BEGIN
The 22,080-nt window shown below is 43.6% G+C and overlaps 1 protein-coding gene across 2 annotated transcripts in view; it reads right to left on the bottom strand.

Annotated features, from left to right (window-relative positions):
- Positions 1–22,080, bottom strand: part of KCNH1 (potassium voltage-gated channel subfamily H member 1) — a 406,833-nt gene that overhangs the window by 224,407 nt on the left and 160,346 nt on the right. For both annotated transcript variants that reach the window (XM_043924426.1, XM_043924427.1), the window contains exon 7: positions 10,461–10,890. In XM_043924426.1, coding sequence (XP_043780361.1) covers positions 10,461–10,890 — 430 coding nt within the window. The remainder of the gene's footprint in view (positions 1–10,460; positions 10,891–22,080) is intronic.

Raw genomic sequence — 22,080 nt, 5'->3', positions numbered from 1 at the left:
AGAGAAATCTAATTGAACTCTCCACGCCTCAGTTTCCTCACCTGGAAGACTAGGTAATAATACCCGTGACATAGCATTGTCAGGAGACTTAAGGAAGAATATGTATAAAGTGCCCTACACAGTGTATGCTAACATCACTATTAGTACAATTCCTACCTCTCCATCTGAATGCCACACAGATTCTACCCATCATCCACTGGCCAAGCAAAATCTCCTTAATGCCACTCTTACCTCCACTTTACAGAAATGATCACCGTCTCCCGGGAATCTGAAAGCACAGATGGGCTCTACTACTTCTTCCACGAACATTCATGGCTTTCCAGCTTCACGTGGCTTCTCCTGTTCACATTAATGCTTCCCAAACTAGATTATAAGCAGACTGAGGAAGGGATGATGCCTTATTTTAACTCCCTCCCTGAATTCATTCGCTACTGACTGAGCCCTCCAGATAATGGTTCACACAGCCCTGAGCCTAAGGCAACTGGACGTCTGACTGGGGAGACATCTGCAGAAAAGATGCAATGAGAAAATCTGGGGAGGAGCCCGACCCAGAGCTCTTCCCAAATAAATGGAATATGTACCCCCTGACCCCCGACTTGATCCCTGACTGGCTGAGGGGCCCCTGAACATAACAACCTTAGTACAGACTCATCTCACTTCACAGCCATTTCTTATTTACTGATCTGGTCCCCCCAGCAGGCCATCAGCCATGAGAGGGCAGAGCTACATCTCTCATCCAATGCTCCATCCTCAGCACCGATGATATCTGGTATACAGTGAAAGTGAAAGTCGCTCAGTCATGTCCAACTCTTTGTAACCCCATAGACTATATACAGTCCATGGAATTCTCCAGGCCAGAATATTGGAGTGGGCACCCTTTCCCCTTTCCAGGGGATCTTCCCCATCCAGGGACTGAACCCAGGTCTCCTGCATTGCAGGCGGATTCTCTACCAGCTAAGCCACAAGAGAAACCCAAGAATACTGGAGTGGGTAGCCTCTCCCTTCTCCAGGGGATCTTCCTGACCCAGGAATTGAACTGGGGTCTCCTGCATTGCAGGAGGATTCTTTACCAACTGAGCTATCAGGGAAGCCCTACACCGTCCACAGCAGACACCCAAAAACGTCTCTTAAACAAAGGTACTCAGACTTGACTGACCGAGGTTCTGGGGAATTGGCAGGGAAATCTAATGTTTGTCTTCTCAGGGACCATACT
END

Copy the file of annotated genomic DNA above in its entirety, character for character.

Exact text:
The 22,080-nt window shown below is 43.6% G+C and overlaps 1 protein-coding gene across 2 annotated transcripts in view; it reads right to left on the bottom strand.

Annotated features, from left to right (window-relative positions):
- Positions 1–22,080, bottom strand: part of KCNH1 (potassium voltage-gated channel subfamily H member 1) — a 406,833-nt gene that overhangs the window by 224,407 nt on the left and 160,346 nt on the right. For both annotated transcript variants that reach the window (XM_043924426.1, XM_043924427.1), the window contains exon 7: positions 10,461–10,890. In XM_043924426.1, coding sequence (XP_043780361.1) covers positions 10,461–10,890 — 430 coding nt within the window. The remainder of the gene's footprint in view (positions 1–10,460; positions 10,891–22,080) is intronic.

Raw genomic sequence — 22,080 nt, 5'->3', positions numbered from 1 at the left:
AGAGAAATCTAATTGAACTCTCCACGCCTCAGTTTCCTCACCTGGAAGACTAGGTAATAATACCCGTGACATAGCATTGTCAGGAGACTTAAGGAAGAATATGTATAAAGTGCCCTACACAGTGTATGCTAACATCACTATTAGTACAATTCCTACCTCTCCATCTGAATGCCACACAGATTCTACCCATCATCCACTGGCCAAGCAAAATCTCCTTAATGCCACTCTTACCTCCACTTTACAGAAATGATCACCGTCTCCCGGGAATCTGAAAGCACAGATGGGCTCTACTACTTCTTCCACGAACATTCATGGCTTTCCAGCTTCACGTGGCTTCTCCTGTTCACATTAATGCTTCCCAAACTAGATTATAAGCAGACTGAGGAAGGGATGATGCCTTATTTTAACTCCCTCCCTGAATTCATTCGCTACTGACTGAGCCCTCCAGATAATGGTTCACACAGCCCTGAGCCTAAGGCAACTGGACGTCTGACTGGGGAGACATCTGCAGAAAAGATGCAATGAGAAAATCTGGGGAGGAGCCCGACCCAGAGCTCTTCCCAAATAAATGGAATATGTACCCCCTGACCCCCGACTTGATCCCTGACTGGCTGAGGGGCCCCTGAACATAACAACCTTAGTACAGACTCATCTCACTTCACAGCCATTTCTTATTTACTGATCTGGTCCCCCCAGCAGGCCATCAGCCATGAGAGGGCAGAGCTACATCTCTCATCCAATGCTCCATCCTCAGCACCGATGATATCTGGTATACAGTGAAAGTGAAAGTCGCTCAGTCATGTCCAACTCTTTGTAACCCCATAGACTATATACAGTCCATGGAATTCTCCAGGCCAGAATATTGGAGTGGGCACCCTTTCCCCTTTCCAGGGGATCTTCCCCATCCAGGGACTGAACCCAGGTCTCCTGCATTGCAGGCGGATTCTCTACCAGCTAAGCCACAAGAGAAACCCAAGAATACTGGAGTGGGTAGCCTCTCCCTTCTCCAGGGGATCTTCCTGACCCAGGAATTGAACTGGGGTCTCCTGCATTGCAGGAGGATTCTTTACCAACTGAGCTATCAGGGAAGCCCTACACCGTCCACAGCAGACACCCAAAAACGTCTCTTAAACAAAGGTACTCAGACTTGACTGACCGAGGTTCTGGGGAATTGGCAGGGAAATCTAATGTTTGTCTTCTCAGGGACCATACT